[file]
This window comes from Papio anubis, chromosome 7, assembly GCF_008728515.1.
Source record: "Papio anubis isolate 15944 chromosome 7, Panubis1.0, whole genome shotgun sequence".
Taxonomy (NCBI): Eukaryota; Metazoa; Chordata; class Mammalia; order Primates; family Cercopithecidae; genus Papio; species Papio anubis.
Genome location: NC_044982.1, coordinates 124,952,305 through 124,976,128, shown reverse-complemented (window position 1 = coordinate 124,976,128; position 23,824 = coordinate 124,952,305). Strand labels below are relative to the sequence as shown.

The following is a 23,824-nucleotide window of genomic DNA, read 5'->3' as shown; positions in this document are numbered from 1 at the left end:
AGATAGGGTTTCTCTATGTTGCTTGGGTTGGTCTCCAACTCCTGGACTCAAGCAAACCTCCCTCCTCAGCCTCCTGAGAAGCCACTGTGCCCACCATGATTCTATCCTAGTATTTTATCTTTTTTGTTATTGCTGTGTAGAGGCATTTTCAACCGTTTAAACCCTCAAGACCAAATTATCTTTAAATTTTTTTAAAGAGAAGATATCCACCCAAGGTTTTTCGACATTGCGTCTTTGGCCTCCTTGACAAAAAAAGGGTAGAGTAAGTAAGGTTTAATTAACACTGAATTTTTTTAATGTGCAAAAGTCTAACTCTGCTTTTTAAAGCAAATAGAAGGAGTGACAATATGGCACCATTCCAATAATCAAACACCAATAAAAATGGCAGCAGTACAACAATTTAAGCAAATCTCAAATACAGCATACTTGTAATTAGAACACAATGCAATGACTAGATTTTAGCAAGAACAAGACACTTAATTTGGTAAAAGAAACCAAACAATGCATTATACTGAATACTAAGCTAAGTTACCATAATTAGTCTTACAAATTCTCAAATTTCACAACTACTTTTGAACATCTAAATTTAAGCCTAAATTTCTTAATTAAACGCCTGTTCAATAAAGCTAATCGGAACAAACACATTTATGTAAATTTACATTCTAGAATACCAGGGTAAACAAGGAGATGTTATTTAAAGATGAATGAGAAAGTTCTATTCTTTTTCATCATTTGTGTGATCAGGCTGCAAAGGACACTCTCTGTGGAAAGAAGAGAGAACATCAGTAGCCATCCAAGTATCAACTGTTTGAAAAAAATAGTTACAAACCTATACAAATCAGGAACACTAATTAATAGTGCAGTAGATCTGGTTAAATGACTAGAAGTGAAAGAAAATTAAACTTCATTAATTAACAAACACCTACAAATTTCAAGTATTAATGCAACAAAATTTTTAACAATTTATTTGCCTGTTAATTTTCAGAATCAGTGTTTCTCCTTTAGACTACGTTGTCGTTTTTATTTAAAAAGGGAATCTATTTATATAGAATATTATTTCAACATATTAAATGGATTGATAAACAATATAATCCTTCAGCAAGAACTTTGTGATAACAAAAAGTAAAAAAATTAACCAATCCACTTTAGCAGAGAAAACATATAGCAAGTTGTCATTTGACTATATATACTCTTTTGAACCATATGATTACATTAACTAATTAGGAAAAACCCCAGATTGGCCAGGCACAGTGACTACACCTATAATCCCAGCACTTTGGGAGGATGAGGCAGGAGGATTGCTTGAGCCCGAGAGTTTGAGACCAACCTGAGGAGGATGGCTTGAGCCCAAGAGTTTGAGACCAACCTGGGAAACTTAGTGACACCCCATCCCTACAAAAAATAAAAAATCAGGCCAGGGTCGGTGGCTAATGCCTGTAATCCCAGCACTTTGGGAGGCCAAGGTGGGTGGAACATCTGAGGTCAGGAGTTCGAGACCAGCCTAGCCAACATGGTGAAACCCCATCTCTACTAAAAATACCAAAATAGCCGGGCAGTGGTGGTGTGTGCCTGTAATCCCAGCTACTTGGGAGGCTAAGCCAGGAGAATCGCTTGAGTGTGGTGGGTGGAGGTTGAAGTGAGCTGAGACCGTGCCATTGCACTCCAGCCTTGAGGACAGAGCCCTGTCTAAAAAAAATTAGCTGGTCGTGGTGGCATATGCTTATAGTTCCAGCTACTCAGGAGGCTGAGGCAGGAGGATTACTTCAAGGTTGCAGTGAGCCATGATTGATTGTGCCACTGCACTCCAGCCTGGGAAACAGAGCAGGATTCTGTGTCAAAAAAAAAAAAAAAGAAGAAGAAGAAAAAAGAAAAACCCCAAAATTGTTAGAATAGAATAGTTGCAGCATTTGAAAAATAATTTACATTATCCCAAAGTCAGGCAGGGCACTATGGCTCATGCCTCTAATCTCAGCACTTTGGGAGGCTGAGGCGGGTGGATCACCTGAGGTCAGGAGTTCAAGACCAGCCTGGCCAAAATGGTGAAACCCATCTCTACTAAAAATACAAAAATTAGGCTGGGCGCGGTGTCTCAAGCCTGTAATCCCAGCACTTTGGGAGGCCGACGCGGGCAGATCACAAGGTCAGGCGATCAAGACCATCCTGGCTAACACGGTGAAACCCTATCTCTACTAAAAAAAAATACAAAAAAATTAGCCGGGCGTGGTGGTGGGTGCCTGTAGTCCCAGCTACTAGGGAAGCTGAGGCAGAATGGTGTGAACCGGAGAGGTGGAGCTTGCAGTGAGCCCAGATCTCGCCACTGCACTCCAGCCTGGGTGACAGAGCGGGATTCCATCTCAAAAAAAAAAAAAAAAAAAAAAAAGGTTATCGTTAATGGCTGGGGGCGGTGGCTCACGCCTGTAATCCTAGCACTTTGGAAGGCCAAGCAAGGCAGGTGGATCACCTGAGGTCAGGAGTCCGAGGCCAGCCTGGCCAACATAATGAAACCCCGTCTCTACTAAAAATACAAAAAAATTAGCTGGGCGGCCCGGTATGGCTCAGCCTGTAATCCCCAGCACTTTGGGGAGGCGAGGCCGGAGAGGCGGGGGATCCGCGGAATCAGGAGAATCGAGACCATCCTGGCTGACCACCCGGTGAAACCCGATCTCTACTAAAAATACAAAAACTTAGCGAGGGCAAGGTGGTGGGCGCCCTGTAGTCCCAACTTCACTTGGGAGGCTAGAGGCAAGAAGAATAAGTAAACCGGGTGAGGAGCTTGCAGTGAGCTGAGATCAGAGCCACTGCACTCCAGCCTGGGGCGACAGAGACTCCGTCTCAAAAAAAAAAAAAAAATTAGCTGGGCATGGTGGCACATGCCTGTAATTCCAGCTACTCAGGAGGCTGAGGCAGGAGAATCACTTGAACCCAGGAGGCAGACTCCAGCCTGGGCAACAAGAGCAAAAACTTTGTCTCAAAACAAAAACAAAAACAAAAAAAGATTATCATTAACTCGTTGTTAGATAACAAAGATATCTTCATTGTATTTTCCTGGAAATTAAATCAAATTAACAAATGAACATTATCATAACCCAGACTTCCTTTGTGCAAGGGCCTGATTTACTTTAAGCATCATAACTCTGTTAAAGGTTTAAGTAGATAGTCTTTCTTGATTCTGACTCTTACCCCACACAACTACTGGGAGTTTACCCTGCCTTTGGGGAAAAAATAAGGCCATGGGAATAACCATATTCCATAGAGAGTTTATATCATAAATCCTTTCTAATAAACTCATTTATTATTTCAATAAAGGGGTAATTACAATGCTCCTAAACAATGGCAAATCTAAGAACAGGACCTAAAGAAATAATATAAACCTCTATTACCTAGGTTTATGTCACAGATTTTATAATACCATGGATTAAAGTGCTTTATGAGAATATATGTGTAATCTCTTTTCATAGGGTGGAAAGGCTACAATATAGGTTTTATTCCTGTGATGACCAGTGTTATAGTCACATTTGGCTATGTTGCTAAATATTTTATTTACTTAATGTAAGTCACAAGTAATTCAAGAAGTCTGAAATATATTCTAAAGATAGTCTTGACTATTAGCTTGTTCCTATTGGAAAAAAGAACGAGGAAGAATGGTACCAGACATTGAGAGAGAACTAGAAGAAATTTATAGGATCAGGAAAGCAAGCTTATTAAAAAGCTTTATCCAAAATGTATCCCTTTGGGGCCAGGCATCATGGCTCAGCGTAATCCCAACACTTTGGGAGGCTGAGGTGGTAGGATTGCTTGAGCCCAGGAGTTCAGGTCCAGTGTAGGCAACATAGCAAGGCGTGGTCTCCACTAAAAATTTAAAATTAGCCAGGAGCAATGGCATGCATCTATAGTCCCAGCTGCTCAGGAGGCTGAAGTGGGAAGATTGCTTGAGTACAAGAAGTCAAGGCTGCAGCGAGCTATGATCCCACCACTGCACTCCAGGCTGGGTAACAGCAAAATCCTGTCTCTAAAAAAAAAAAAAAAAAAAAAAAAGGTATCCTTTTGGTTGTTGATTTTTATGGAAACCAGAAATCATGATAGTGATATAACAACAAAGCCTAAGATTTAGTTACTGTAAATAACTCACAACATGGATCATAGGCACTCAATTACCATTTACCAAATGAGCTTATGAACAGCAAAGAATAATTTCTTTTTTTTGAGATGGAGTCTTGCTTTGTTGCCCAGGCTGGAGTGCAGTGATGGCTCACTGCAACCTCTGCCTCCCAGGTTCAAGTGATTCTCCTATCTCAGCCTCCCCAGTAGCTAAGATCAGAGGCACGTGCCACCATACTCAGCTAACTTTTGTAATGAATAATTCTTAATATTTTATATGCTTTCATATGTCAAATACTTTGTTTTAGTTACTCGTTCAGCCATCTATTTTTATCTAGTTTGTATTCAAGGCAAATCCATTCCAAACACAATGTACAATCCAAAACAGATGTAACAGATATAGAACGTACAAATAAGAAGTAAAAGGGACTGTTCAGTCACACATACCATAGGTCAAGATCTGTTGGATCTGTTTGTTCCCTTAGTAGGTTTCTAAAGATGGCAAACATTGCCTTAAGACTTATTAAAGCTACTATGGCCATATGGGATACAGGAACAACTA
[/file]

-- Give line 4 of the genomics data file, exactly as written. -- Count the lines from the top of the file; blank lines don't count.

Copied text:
Genome location: NC_044982.1, coordinates 124,952,305 through 124,976,128, shown reverse-complemented (window position 1 = coordinate 124,976,128; position 23,824 = coordinate 124,952,305). Strand labels below are relative to the sequence as shown.